Just imagine. You fall asleep at night. Sleep soundly for a whole six hours, but then wake up to find that you’ve somehow text your Gran some jibberish, snapchatted a picture of yourself snoring, and matched with your boss on Tinder.
While this – hopefully – has never happened to you, sleep-texting is on the rise, so it’s probably only a matter of time before we’re all sleep-tindering, sleep-snapchatting and even sleep-selfie-taking as well.
For now though, it just seems to be the texts. Writing for The Debrief, Frederica Palmer explained how – fast-asleep – she sent a Whatsapp to a friendshe wasn’t even in an open conversation with. It was 2:30 in the morning, and she asked that the girl not drill any holes in the wall.
A sleep consultant explains that ‘sleep texting’ is a bit like sleep-walking. While you’re about conscious enough to text – an arguably fairly complex task – you’re not awake enough for your brain to be able to create a memory of doing so.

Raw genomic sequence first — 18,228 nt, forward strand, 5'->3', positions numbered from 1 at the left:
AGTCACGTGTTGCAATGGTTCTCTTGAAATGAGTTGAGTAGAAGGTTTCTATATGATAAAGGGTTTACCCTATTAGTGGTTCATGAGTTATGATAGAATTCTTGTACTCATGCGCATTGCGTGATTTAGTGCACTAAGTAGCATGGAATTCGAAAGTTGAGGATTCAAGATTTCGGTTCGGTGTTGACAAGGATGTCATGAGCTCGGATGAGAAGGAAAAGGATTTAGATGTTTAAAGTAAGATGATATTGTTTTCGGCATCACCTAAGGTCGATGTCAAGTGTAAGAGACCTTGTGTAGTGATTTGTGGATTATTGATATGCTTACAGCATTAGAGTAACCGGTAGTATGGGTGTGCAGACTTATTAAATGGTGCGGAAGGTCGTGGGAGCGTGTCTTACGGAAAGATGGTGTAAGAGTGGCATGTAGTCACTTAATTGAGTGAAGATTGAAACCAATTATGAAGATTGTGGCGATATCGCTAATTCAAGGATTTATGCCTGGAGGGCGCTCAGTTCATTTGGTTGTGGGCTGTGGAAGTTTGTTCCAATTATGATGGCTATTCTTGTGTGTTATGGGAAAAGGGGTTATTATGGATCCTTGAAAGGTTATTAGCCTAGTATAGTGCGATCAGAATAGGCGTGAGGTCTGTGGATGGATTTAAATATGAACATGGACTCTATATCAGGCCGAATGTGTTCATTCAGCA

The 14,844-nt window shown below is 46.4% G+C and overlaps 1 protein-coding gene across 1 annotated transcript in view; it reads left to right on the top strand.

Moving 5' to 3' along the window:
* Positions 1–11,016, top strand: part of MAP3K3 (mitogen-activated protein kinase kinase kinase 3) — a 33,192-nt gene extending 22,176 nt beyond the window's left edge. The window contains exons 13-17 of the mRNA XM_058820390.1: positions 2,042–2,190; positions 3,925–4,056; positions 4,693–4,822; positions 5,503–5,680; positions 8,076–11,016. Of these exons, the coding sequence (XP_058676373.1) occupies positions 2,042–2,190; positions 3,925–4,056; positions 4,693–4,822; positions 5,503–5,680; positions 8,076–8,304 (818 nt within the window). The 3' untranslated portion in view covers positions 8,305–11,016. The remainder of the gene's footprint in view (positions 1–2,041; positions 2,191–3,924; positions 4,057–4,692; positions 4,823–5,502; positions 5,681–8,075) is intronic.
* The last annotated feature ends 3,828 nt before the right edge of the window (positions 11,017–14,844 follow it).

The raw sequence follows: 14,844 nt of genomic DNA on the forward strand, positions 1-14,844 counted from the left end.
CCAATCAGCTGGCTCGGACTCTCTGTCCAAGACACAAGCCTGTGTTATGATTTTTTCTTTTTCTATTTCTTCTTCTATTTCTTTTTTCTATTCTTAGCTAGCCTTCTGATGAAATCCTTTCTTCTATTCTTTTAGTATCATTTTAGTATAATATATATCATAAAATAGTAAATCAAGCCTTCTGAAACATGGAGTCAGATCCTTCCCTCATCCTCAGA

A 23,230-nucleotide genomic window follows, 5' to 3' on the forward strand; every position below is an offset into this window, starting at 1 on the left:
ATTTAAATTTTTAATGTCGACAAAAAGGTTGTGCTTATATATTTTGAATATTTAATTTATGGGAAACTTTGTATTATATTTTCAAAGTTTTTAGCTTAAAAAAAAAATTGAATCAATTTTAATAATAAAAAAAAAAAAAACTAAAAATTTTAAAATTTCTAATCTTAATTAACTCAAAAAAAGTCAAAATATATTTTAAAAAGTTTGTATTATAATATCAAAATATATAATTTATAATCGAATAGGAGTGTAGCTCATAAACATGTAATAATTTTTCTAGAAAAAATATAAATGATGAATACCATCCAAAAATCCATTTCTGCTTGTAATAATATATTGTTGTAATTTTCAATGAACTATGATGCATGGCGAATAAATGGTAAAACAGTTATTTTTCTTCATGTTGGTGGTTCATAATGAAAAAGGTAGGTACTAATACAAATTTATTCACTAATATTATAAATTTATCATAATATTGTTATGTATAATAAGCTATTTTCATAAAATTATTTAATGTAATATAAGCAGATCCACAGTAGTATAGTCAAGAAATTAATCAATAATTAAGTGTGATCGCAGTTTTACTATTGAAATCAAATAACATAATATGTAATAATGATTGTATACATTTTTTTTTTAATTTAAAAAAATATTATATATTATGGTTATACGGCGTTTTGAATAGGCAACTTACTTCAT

A bit like drunk-texting then, only without the beer, butwith all the bitter regret.
Apparently it’s stress – surprise, surprise – that causes sleep texting. We spend too long on our electronic devices during the day, and so we sub-consciously use them during the night.
While a lot of people are freaking out about the concept of sending a text while they’re asleep – (what if you inadvertently send a nude to your boss? What if you ‘sext’ your next-door neighbour? Imagine the ridicule, imagine the shame!) – we would quite like to know the type of twaddlewe’re capable of writingwhen our brains are too lazy to stop us…
Instead of ‘winding down with a book’, or ‘listening to whale noises as we fall asleep’, we’re going to stare at that little blue screen until we sleep-text something amusing, dammit.
But, obviously, if you want to be in control of your night-time behaviour, just make sure you can’t reach your phone when you go to sleep…
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